Monday, August 16, 2004

The Stranger

* * * ½ (out of four)
Seen 14 August 2004 at the Brattle Theater (Orson Welles: Rogue Genius)

Unlike many of the movies Orson Welles directed, The Stranger was a popular hit when it was released. Now, sixty years later, it's not quite dismissed, but it hasn't gained in stature like Citizen Kane or infamy via a Welles-vs-studio battle like The Magnificent Ambersons or Touch of Evil. It's a thriller, a movie Welles did for a job, and not really his the way other movies are.

Still, if Welles is slumming, he's slumming in a "Steven Soderberg directing Ocean's Eleven" way, as opposed to a "Wong Kar-Wai writing Haunted Cop Shop 2" way, turning out a quality movie even as he picks up a paycheck.

World War II has just ended, and Edward G. Robinson plays Wilson, an American war-crimes investigator who cooks up a plan to let one Konrad Meinike escape in the hopes that he will lead them to a bigger prize, one Franz Kindler, described as one of the chief architects of the Final Solution whose passion for anonymity has left the Allies without a photograph. The plan works, leading Wilson to Harper, CT, but before he can learn that Kindler has reivented himself as private-school teacher Charles Rankin (Welles), Kindler has killed Meinike and hidden the body.

As they say, though, murder will out. Wilson is a dogged investigator and the new Mrs. Rankin (Loretta Young), daughter of a Supreme Court justice, has enough information to put two and two together, but is held back by her need to believe her husband isn't a monster.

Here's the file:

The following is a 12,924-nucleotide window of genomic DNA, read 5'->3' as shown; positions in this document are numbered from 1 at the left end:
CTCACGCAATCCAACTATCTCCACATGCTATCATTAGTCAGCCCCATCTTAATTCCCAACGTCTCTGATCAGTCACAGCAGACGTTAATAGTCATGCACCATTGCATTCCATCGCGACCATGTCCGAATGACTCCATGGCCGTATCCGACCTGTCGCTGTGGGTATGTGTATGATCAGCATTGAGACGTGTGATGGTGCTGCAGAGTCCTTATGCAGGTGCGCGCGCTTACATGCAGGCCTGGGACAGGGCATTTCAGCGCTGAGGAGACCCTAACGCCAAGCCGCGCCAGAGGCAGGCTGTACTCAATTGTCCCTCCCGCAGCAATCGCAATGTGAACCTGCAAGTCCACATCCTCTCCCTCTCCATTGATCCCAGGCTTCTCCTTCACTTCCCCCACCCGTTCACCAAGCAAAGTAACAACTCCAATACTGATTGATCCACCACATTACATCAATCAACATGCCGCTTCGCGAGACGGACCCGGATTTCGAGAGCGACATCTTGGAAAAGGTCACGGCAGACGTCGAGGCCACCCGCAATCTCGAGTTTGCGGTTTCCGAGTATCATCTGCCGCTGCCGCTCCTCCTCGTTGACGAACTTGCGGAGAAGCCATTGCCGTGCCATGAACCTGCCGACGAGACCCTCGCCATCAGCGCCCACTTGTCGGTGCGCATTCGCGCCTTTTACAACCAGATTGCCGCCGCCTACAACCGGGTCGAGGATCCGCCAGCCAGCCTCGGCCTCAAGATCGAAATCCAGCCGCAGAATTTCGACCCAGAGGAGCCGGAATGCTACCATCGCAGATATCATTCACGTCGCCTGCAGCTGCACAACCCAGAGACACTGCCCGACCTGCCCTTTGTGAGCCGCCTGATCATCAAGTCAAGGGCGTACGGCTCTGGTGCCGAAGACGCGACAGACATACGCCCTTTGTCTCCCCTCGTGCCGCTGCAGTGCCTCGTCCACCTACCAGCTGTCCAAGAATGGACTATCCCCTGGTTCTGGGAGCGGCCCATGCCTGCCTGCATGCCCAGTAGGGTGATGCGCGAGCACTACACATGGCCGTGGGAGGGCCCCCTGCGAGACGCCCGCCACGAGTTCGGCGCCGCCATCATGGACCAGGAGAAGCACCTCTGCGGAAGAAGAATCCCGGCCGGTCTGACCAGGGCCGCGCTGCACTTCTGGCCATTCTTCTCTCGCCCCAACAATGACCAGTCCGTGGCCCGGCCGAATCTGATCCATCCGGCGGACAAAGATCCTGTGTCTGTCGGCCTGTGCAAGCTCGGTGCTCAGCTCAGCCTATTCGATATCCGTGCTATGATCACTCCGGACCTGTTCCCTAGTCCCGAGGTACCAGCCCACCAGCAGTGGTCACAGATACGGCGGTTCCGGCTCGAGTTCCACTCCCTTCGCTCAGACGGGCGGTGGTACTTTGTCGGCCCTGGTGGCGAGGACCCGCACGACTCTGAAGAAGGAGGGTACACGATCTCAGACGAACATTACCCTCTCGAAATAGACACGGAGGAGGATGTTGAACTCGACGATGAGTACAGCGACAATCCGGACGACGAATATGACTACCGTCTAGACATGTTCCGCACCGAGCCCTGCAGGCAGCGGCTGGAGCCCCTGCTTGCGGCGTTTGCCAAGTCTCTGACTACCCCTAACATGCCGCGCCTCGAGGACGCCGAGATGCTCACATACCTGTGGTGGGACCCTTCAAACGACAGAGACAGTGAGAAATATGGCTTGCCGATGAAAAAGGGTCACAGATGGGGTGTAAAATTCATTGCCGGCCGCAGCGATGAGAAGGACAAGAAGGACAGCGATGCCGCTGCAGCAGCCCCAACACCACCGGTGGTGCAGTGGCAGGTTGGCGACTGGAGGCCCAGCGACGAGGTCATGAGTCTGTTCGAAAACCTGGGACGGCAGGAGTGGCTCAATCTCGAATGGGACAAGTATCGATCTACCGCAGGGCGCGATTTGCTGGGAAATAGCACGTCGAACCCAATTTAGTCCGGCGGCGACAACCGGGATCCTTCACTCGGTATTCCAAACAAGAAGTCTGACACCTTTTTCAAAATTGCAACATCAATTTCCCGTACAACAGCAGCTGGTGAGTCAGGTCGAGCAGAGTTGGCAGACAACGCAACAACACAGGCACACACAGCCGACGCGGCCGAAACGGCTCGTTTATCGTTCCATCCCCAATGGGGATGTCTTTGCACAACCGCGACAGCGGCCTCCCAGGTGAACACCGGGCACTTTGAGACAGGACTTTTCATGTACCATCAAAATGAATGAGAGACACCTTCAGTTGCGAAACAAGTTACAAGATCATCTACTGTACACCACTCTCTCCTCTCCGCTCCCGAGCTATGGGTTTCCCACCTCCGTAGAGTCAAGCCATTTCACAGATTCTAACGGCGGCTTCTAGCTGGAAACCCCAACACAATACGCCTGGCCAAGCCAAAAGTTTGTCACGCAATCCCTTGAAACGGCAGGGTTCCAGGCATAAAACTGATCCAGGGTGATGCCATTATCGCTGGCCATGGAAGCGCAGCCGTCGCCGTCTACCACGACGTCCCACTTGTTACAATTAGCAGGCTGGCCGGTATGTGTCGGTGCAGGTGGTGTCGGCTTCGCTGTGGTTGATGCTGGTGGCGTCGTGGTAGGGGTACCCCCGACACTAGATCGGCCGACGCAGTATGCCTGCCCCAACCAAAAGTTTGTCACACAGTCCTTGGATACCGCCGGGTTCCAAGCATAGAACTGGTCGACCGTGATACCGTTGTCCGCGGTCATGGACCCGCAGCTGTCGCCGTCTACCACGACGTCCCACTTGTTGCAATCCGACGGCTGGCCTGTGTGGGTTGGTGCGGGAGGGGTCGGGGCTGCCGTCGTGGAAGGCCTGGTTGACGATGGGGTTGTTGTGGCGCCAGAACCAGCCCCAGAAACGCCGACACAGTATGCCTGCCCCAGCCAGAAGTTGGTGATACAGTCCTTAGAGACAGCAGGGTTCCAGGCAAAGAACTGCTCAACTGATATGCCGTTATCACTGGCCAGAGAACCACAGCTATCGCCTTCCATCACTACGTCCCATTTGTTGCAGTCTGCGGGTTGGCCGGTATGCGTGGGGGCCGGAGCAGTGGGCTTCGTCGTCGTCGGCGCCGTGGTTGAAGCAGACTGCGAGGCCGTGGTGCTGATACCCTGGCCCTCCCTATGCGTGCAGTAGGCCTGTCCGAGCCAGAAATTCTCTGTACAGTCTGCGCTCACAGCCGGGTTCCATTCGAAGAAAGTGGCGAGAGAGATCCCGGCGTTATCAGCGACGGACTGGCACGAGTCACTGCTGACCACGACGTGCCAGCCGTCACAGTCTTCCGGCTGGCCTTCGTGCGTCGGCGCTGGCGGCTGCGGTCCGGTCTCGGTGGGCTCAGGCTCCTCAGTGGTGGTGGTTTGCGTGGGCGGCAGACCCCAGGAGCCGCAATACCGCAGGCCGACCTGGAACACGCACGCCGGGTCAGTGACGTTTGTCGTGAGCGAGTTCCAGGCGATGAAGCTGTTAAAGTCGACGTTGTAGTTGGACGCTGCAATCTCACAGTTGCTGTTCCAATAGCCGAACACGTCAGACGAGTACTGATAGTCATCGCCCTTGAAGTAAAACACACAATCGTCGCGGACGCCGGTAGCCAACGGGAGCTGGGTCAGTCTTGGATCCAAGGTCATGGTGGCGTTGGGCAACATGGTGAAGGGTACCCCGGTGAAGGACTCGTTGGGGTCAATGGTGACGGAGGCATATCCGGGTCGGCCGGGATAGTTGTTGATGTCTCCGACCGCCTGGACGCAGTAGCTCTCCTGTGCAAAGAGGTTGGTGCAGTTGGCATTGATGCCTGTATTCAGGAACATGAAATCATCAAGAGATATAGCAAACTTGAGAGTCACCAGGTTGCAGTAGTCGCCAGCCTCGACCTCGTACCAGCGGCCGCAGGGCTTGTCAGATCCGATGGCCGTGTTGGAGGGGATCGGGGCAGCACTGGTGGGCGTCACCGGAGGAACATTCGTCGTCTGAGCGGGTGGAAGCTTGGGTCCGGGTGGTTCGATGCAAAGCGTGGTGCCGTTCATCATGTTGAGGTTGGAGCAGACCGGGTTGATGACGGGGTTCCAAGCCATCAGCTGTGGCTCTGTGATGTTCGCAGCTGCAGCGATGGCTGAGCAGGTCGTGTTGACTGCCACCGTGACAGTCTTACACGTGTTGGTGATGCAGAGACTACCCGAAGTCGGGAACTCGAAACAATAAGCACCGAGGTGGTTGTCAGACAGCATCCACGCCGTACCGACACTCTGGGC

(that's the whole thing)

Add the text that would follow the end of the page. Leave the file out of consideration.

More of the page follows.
Welles doesn't work with particular subtlety here. The question of whether Rankin really is Kindler is resolved decisively and early, and Ms. Young gets to do a fair amount of ranting toward the end of the movie as her character realizes who and what she has married. And there's a prominent clock tower, which often indicates a long fall coming... And that's not the only scene that's telegraphed.

But Welles is good at this. He may not be trying to subvert the audience's expectations, but he uses the tools of a mainstream thriller effectively. He shows us just enough of "Rankin" to make us believe that Kindler could effectively hide out in New England but not enough to make one wonder whether or not he's gone native, and perhaps give the character some sympathy. He sprinkles just enough quirkiness among the natives to make Harper alive but not peculiar. He uses concentration camp footage to make a point, but not in a cheap or exploitive way. If the last act is a bit over the top, well, this is a forties thriller and the paying audience had expectations. Welles meets them, and it is satisfying.

The Stranger is very much a mainstream product of its time, much more than of its auteur. If the intervening 58 years haven't seen it become more than it was previously estimated to be, neither have they exposed it as a disposable, forgettable work.

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